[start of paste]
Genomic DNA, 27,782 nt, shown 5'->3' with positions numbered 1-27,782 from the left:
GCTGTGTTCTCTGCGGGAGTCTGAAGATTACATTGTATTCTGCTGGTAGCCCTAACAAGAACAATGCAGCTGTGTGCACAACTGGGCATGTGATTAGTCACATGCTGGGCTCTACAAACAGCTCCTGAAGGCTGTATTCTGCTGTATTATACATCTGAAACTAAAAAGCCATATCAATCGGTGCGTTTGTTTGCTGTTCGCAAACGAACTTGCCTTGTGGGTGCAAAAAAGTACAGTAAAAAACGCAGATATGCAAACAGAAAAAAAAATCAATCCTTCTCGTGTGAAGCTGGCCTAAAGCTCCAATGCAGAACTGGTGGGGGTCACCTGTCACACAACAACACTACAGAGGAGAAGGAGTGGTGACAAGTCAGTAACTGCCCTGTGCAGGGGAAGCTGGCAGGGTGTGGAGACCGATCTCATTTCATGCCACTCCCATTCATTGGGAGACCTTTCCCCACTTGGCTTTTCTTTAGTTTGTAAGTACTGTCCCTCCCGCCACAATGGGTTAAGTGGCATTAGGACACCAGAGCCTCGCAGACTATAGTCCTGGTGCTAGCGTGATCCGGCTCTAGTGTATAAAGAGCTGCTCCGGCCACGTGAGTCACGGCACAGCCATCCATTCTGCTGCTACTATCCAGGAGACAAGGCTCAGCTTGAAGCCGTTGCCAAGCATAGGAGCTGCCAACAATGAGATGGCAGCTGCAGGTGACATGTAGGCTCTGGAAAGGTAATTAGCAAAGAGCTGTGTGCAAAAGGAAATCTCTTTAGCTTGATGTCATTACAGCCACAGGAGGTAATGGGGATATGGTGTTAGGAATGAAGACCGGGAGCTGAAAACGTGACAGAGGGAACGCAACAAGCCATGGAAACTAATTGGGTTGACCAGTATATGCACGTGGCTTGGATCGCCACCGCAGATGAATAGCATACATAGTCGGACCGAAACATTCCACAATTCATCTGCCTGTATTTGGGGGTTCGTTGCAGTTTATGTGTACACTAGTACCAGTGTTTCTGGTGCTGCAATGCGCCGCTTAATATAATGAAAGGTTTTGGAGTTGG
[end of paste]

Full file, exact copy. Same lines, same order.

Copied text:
Genomic DNA, 27,782 nt, shown 5'->3' with positions numbered 1-27,782 from the left:
GCTGTGTTCTCTGCGGGAGTCTGAAGATTACATTGTATTCTGCTGGTAGCCCTAACAAGAACAATGCAGCTGTGTGCACAACTGGGCATGTGATTAGTCACATGCTGGGCTCTACAAACAGCTCCTGAAGGCTGTATTCTGCTGTATTATACATCTGAAACTAAAAAGCCATATCAATCGGTGCGTTTGTTTGCTGTTCGCAAACGAACTTGCCTTGTGGGTGCAAAAAAGTACAGTAAAAAACGCAGATATGCAAACAGAAAAAAAAATCAATCCTTCTCGTGTGAAGCTGGCCTAAAGCTCCAATGCAGAACTGGTGGGGGTCACCTGTCACACAACAACACTACAGAGGAGAAGGAGTGGTGACAAGTCAGTAACTGCCCTGTGCAGGGGAAGCTGGCAGGGTGTGGAGACCGATCTCATTTCATGCCACTCCCATTCATTGGGAGACCTTTCCCCACTTGGCTTTTCTTTAGTTTGTAAGTACTGTCCCTCCCGCCACAATGGGTTAAGTGGCATTAGGACACCAGAGCCTCGCAGACTATAGTCCTGGTGCTAGCGTGATCCGGCTCTAGTGTATAAAGAGCTGCTCCGGCCACGTGAGTCACGGCACAGCCATCCATTCTGCTGCTACTATCCAGGAGACAAGGCTCAGCTTGAAGCCGTTGCCAAGCATAGGAGCTGCCAACAATGAGATGGCAGCTGCAGGTGACATGTAGGCTCTGGAAAGGTAATTAGCAAAGAGCTGTGTGCAAAAGGAAATCTCTTTAGCTTGATGTCATTACAGCCACAGGAGGTAATGGGGATATGGTGTTAGGAATGAAGACCGGGAGCTGAAAACGTGACAGAGGGAACGCAACAAGCCATGGAAACTAATTGGGTTGACCAGTATATGCACGTGGCTTGGATCGCCACCGCAGATGAATAGCATACATAGTCGGACCGAAACATTCCACAATTCATCTGCCTGTATTTGGGGGTTCGTTGCAGTTTATGTGTACACTAGTACCAGTGTTTCTGGTGCTGCAATGCGCCGCTTAATATAATGAAAGGTTTTGGAGTTGG